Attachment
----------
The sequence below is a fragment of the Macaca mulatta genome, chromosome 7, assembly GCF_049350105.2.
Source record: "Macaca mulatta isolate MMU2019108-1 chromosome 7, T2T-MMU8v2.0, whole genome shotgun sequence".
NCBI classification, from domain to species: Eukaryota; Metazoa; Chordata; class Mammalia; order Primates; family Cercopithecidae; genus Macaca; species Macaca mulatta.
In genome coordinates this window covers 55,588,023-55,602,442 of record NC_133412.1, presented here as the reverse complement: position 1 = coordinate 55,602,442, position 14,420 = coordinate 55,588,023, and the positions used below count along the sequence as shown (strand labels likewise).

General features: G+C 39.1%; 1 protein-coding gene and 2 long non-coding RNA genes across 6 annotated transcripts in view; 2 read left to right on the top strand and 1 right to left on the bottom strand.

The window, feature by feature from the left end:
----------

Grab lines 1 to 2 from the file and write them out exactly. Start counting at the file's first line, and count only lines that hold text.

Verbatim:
The sequence below is a fragment of the Macaca mulatta genome, chromosome 7, assembly GCF_049350105.2.
Source record: "Macaca mulatta isolate MMU2019108-1 chromosome 7, T2T-MMU8v2.0, whole genome shotgun sequence".